This delightfully breezy, richly atmospheric debut by a former journalist who covered Savannah's infamous Midnight in the Garden of Good and Evil murder trials fails to generate much suspense, but it derives its charm from an encyclopedic trove of lore about antiquities and dishy gossip, Southern style. Divorced from blue-blood architect Talmadge Evans III, but still living in a carriage house in the backyard of their restored mansion, Eloise "Weezie" Foley suffers the indignity of having her ex's sexy fianc e, Caroline DeSantos, living in the main house Weezie restored herself. As a "picker," Weezie earns her living foraging for discarded treasures in Dumpsters and at estate sales. When she discovers Caroline's corpse in a historic manor house, Weezie is the prime suspect in her murder. To compound her quandary, Weezie's attorney her closeted Uncle James, an ex-Catholic priest is having an illicit affair with a man from the DA's office. Factor in her on-again, off-again romance with old high school flame Daniel Stipanek, counterfeit antiques and her mom's alcoholism, and the plucky heroine has enough problems to drive at least three novels. Unfortunately, the suspense gets lost somewhere among the antiques and Weezie's attempts to consummate her romance with Daniel. But even a denouement that comes way too soon and a junk bin of distractions won't keep readers away. 8-city author tour. (Feb. 20) Forecasts: This appealing effort should do well enough on its own, but if booksellers and publicists play up the Midnight connection, it could soar. Copyright 2001 Cahners Business Information.
Savannah Blues is the story of a woman coming to terms with the sudden changes in her life and of a charming city, Savannah, GA. Eloise "Weezie" Foley has lived in Savannah her whole life and is thinking about leaving owing to a nasty divorce from her cheating husband, Tal Evans III. The divorce settlement has left her living with her dog in the carriage house, located in the backyard of the townhouse that she found, bought, and restored during her marriage. To make matters worse, Tal is engaged and living in the townhouse with sleazy, sexy Caroline DeSantos. Weezie is a "picker," someone who searches through garbage, estate sales, etc., to find discarded items to resell to antiques dealers. When she discovers a dead body while trying to sneak into an estate sale early, things get problematical for Weezie: the murdered woman is Caroline. Read by Susan Ericksen, this novel is filled with funny, likable, attention-grabbing, and quirky characters. A multilayered book that includes antiquing tips, romance, and murder, this heartwarming tale of loss and love is a worthwhile purchase for public libraries.-Carol Stern, Glen Cove Lib., NY Copyright 2002 Cahners Business Information.
Sassy gal hunts for antiques in Savannah's street junk-and tracks down a killer. Eloise Foley ("Weezie" to her devoted friends) has been forced to move out of the 1858 townhouse she shared with her obnoxious ex-husband, Talmadge Evans III, the blue-blooded heir to an old southern name and fortune. He got the townhouse, where he now lives with his new flame, Caroline DeSantos, and Weezie got the charming carriage house just behind it, big enough for her and her mutt Jethro, who always pees on Caroline's camellias. Weezie's mother frets about Weezie having no job, husband, or prospects-and then BeBe Loudermilk, Weezie's best bud, introduces her to the sexy new chef at the restaurant she owns. Dan Stipanek is ruggedly handsome-and wouldn't you know it, Weezie knew him way back when they used to make out under the stars at Beaulieu, an antebellum house once owned by the Mullinaxes, the last of whom recently died at 97, without an heir, so that an estate sale has been planned. Weezie sneaks into the house in the dead of night to get a better look before any choice items are snapped up by dealers, and she spots a unique corner cabinet of burled elm that may have been carved by a master carpenter, once a slave. If she could buy and resell it, she'd have enough money to open her own shop. Weezie continues to prowl through the old manse, opens a closet door-and out tumbles the body of Caroline DeSantos! For the police, Weezie's the number one suspect, but they don't have evidence to arrest her. Meanwhile, she keeps looking for the corner cabinet, which has disappeared. Could wicked antiques-dealer Lewis Hargeaves be mixed up in all this? First-timer Andrews, a former journalist and once anantiques "picker" herself, offers deft plotting, sly humor, and appealing characters: pure fun. Author tour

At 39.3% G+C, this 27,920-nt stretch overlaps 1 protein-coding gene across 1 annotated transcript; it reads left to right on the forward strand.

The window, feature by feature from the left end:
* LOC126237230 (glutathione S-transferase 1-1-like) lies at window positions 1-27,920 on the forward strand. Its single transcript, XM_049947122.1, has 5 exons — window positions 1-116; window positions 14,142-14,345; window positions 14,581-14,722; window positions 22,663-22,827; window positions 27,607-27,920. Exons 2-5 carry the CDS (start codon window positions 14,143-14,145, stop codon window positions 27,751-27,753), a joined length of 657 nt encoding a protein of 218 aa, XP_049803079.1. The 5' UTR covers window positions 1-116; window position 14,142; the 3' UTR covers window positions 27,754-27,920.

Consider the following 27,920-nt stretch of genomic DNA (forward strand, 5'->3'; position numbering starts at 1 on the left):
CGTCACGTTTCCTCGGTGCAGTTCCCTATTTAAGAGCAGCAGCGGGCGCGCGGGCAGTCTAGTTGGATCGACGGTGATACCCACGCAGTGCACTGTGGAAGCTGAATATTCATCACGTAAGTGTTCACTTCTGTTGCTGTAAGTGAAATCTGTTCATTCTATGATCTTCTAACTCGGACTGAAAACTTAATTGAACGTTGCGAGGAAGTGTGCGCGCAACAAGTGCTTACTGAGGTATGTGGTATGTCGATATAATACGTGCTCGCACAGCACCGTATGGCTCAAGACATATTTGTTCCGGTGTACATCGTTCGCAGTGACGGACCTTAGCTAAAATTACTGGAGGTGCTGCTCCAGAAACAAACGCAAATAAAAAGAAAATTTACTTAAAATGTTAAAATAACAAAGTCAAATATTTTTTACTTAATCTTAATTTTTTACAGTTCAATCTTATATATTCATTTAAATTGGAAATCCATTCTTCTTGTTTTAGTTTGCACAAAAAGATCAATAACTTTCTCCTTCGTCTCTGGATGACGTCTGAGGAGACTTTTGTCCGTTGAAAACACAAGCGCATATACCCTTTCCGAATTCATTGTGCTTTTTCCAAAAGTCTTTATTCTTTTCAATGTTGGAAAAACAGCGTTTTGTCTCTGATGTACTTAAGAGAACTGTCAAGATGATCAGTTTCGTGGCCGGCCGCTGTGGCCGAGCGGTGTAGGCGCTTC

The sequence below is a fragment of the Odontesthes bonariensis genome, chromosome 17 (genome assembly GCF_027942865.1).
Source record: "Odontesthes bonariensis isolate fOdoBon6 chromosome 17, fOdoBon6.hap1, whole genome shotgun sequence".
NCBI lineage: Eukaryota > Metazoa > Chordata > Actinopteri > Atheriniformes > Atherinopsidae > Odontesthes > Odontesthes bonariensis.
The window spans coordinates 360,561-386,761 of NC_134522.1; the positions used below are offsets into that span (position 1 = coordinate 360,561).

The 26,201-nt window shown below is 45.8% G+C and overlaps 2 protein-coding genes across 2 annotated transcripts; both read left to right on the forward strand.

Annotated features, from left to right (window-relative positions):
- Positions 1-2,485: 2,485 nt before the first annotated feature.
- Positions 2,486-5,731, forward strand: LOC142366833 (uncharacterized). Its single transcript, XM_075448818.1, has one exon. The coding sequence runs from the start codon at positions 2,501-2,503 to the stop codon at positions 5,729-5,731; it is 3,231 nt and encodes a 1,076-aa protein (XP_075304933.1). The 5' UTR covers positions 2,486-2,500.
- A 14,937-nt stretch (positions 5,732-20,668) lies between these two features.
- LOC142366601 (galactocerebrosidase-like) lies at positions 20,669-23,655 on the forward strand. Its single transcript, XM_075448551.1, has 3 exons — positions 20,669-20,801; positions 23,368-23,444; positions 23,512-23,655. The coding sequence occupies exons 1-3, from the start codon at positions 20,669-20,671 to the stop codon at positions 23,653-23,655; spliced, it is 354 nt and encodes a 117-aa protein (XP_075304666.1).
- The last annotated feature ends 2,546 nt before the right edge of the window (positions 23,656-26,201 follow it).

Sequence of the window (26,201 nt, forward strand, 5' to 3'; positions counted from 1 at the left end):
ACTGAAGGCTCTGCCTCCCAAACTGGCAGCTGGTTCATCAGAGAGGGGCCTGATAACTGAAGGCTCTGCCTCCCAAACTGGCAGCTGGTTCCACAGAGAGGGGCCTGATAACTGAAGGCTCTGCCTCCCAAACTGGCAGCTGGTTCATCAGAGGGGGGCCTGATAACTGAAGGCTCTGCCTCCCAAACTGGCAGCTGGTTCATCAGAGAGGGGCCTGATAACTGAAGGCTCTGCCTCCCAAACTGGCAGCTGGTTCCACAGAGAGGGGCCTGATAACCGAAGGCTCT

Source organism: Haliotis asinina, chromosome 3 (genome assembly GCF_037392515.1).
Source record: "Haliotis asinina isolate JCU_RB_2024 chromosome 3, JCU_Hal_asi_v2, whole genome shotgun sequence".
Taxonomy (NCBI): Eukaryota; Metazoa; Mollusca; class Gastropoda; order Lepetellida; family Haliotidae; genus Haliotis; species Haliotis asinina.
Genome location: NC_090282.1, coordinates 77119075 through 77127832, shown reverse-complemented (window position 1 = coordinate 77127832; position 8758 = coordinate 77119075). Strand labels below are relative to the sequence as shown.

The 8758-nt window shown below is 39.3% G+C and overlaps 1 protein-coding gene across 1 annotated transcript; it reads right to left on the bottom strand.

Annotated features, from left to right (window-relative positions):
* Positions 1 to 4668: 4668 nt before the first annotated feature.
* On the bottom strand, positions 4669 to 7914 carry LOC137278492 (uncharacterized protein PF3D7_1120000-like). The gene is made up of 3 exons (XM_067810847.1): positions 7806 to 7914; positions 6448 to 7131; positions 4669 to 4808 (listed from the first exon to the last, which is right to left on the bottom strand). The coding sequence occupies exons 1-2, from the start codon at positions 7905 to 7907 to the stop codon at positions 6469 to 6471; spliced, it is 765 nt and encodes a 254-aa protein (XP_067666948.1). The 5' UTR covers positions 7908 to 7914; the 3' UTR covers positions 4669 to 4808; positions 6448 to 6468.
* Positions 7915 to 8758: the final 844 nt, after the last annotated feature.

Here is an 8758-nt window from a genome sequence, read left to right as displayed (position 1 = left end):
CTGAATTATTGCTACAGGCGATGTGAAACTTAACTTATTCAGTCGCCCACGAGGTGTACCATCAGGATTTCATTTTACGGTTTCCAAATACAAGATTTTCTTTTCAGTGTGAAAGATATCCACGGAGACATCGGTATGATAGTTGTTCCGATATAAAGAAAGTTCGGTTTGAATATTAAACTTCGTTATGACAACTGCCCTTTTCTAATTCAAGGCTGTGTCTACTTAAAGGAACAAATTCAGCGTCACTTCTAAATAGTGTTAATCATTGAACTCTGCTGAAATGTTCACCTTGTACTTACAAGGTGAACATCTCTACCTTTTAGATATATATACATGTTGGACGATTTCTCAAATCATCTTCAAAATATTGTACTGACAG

“Quirky, endearing characters make Savannah Blues one heck of a good time.”
"A shining novel of wit, love, and hilariousyet poignantvengeance."
"A great heroine, steamy Savannah setting, a hunky chef, antiques galore. It doesn’t get any better than this."
"Savannah Blues serves up a tasty dish."